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Temperature Dependence of Oxygen Motion on Ag(100)

Carson Mize
Department of Chemistry, University of Tennessee

Studying oxygen motion through a silver surface is critical in understanding the creation of an oxygen-rich silver catalyst used in heterogenous catalysis. This catalysis is used for the partial oxidation of ethylene to ehtylene oxide and carbon monoxide to carbon dioxide. These reactions are highly important in an industrial setting,and,as such, have been throughly studied. However the formation of atomic oxygen adsorbed to the silver surface is still unknown, speifically how subsurface oxygen is formed and effects both the structure via surface reconstruction and catalytic mechanism. Understanding this formation can also help lead to better catalyst used in other forms of heterogenous oxidative catatlysis. In a paper by Isbill, Roy, and Keffer the dynamics of oxygen motion were simulated using LAMMPS. These simulations show oxygen movement into the subusrface region at higher coverages and temperatures as well as some movement by silver atoms for both Ag(111) and Ag(110). This movement could lead to a structured change in lattice such as a reconstruction. One component to add to this study is for temperature dependency on oxygen movement on Ag(100) to determine if this surface exhibits similar trends to the movement on Ag(111) or Ag(110).1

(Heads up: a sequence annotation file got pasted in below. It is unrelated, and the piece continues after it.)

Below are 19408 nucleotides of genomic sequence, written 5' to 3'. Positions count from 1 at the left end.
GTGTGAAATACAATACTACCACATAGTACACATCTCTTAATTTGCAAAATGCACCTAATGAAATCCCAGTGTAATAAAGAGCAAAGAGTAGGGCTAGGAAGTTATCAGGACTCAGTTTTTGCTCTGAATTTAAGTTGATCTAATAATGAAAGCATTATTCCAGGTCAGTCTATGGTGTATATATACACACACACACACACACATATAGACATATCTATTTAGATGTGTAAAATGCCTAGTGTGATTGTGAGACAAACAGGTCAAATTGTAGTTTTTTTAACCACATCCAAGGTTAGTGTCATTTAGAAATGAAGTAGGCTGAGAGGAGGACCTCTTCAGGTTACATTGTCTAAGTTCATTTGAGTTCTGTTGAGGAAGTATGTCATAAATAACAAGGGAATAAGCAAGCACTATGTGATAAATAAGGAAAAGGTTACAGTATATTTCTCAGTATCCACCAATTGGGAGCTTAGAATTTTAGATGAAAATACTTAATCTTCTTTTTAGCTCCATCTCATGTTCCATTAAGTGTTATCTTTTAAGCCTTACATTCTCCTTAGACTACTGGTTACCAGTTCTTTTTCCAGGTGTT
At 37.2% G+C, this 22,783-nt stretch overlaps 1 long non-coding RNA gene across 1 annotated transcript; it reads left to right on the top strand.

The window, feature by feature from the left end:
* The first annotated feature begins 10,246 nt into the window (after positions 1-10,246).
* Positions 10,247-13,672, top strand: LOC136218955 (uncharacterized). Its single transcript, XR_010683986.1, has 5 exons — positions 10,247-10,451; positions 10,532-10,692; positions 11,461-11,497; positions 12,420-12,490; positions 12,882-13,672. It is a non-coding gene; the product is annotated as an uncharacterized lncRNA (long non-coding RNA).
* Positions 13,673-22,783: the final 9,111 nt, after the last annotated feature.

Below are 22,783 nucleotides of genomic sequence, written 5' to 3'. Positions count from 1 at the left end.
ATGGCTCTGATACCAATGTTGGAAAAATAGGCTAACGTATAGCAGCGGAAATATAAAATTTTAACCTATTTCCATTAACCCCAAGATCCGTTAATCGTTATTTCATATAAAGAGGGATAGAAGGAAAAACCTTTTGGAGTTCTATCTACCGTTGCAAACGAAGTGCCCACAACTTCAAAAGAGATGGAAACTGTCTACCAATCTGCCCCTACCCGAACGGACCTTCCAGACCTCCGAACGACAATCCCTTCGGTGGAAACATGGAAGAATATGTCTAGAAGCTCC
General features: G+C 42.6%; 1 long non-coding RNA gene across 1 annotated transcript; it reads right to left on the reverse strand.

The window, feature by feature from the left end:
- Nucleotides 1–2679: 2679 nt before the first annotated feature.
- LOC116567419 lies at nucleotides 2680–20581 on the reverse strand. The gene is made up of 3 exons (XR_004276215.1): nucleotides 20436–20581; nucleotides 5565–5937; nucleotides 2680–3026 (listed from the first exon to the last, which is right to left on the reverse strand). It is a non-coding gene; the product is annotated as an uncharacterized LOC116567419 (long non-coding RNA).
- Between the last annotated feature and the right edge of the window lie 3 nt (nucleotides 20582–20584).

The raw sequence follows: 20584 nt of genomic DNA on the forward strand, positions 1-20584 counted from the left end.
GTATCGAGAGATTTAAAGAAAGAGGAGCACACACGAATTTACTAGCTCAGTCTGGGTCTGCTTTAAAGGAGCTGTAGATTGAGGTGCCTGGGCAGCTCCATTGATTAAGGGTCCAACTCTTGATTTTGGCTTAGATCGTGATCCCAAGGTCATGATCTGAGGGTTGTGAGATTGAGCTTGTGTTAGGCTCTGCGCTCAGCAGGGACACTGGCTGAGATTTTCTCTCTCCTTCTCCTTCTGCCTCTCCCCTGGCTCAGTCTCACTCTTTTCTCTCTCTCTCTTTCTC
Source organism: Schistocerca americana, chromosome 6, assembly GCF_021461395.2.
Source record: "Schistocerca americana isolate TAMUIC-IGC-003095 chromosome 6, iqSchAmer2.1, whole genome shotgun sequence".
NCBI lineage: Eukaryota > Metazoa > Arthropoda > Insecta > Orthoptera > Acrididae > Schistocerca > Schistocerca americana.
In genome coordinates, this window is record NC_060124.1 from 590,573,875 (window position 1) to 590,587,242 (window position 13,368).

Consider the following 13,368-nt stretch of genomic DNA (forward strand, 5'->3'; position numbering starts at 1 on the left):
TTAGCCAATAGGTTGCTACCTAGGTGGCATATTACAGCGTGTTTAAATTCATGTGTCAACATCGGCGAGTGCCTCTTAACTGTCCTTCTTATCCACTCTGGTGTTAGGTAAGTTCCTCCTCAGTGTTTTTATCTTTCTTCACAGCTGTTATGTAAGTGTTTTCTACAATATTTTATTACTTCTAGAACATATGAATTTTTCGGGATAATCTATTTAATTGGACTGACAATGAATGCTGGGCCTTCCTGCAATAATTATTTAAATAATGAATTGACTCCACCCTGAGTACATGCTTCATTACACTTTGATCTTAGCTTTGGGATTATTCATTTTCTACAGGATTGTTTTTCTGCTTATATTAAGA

Interactive Structures

Color Legend:

  • red = oxygen atoms
  • blue = silver atoms
  • atoms colored by charge (red = negative; blue = positive; green = zero)


1. Sara B. Isbill, Sharani Roy & David J. Keffer (2017) Structure of oxidised silver (1 1 1) and (1 1 0) surfaces, Molecular Simulation, 43:5-6, 355-369, DOI: 10.1080/08927022.2016.1268258

posted: April 2020.
updated: April 2020.